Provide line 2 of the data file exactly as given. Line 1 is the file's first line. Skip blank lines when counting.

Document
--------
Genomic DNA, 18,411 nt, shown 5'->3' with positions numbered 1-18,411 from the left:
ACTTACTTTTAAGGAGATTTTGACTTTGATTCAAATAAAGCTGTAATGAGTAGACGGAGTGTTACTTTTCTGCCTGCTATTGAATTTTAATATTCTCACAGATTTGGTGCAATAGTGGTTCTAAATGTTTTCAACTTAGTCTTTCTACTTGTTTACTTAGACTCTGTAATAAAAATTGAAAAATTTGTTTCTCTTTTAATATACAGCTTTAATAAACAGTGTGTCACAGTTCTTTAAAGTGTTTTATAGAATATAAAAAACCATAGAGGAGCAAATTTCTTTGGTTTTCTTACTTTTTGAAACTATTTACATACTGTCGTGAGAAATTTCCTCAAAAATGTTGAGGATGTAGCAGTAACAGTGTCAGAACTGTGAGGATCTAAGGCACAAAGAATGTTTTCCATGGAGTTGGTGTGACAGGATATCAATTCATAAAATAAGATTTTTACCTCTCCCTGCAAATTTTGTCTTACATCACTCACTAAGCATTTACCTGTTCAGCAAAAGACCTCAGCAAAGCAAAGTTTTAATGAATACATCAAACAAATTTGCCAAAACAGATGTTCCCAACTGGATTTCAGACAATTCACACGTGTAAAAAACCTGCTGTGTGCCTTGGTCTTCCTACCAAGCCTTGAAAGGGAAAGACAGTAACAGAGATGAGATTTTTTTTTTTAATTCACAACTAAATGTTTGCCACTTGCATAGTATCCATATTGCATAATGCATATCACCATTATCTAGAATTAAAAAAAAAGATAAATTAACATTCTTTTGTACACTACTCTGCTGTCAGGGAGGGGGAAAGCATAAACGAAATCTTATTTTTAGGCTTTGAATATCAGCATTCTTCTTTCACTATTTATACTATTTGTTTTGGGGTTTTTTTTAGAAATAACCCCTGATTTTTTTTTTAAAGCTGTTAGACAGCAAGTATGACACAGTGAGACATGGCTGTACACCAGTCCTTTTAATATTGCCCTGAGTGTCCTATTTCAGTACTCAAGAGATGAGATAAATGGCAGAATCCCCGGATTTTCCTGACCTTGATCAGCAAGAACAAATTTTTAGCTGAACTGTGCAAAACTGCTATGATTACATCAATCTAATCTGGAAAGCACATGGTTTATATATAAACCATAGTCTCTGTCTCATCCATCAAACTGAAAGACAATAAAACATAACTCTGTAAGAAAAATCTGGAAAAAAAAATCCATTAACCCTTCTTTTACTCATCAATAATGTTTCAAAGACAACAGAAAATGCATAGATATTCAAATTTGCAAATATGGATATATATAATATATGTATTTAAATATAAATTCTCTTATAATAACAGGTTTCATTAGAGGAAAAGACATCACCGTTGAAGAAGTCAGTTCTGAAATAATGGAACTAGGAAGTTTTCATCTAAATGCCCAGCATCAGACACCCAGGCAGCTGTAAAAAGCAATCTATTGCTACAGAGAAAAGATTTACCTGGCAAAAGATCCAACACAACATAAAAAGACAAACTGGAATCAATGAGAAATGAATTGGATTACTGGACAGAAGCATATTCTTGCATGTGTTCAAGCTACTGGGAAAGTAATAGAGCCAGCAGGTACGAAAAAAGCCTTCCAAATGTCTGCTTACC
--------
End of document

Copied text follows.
ACTTACTTTTAAGGAGATTTTGACTTTGATTCAAATAAAGCTGTAATGAGTAGACGGAGTGTTACTTTTCTGCCTGCTATTGAATTTTAATATTCTCACAGATTTGGTGCAATAGTGGTTCTAAATGTTTTCAACTTAGTCTTTCTACTTGTTTACTTAGACTCTGTAATAAAAATTGAAAAATTTGTTTCTCTTTTAATATACAGCTTTAATAAACAGTGTGTCACAGTTCTTTAAAGTGTTTTATAGAATATAAAAAACCATAGAGGAGCAAATTTCTTTGGTTTTCTTACTTTTTGAAACTATTTACATACTGTCGTGAGAAATTTCCTCAAAAATGTTGAGGATGTAGCAGTAACAGTGTCAGAACTGTGAGGATCTAAGGCACAAAGAATGTTTTCCATGGAGTTGGTGTGACAGGATATCAATTCATAAAATAAGATTTTTACCTCTCCCTGCAAATTTTGTCTTACATCACTCACTAAGCATTTACCTGTTCAGCAAAAGACCTCAGCAAAGCAAAGTTTTAATGAATACATCAAACAAATTTGCCAAAACAGATGTTCCCAACTGGATTTCAGACAATTCACACGTGTAAAAAACCTGCTGTGTGCCTTGGTCTTCCTACCAAGCCTTGAAAGGGAAAGACAGTAACAGAGATGAGATTTTTTTTTTTAATTCACAACTAAATGTTTGCCACTTGCATAGTATCCATATTGCATAATGCATATCACCATTATCTAGAATTAAAAAAAAAGATAAATTAACATTCTTTTGTACACTACTCTGCTGTCAGGGAGGGGGAAAGCATAAACGAAATCTTATTTTTAGGCTTTGAATATCAGCATTCTTCTTTCACTATTTATACTATTTGTTTTGGGGTTTTTTTTAGAAATAACCCCTGATTTTTTTTTTAAAGCTGTTAGACAGCAAGTATGACACAGTGAGACATGGCTGTACACCAGTCCTTTTAATATTGCCCTGAGTGTCCTATTTCAGTACTCAAGAGATGAGATAAATGGCAGAATCCCCGGATTTTCCTGACCTTGATCAGCAAGAACAAATTTTTAGCTGAACTGTGCAAAACTGCTATGATTACATCAATCTAATCTGGAAAGCACATGGTTTATATATAAACCATAGTCTCTGTCTCATCCATCAAACTGAAAGACAATAAAACATAACTCTGTAAGAAAAATCTGGAAAAAAAAATCCATTAACCCTTCTTTTACTCATCAATAATGTTTCAAAGACAACAGAAAATGCATAGATATTCAAATTTGCAAATATGGATATATATAATATATGTATTTAAATATAAATTCTCTTATAATAACAGGTTTCATTAGAGGAAAAGACATCACCGTTGAAGAAGTCAGTTCTGAAATAATGGAACTAGGAAGTTTTCATCTAAATGCCCAGCATCAGACACCCAGGCAGCTGTAAAAAGCAATCTATTGCTACAGAGAAAAGATTTACCTGGCAAAAGATCCAACACAACATAAAAAGACAAACTGGAATCAATGAGAAATGAATTGGATTACTGGACAGAAGCATATTCTTGCATGTGTTCAAGCTACTGGGAAAGTAATAGAGCCAGCAGGTACGAAAAAAGCCTTCCAAATGTCTGCTTACC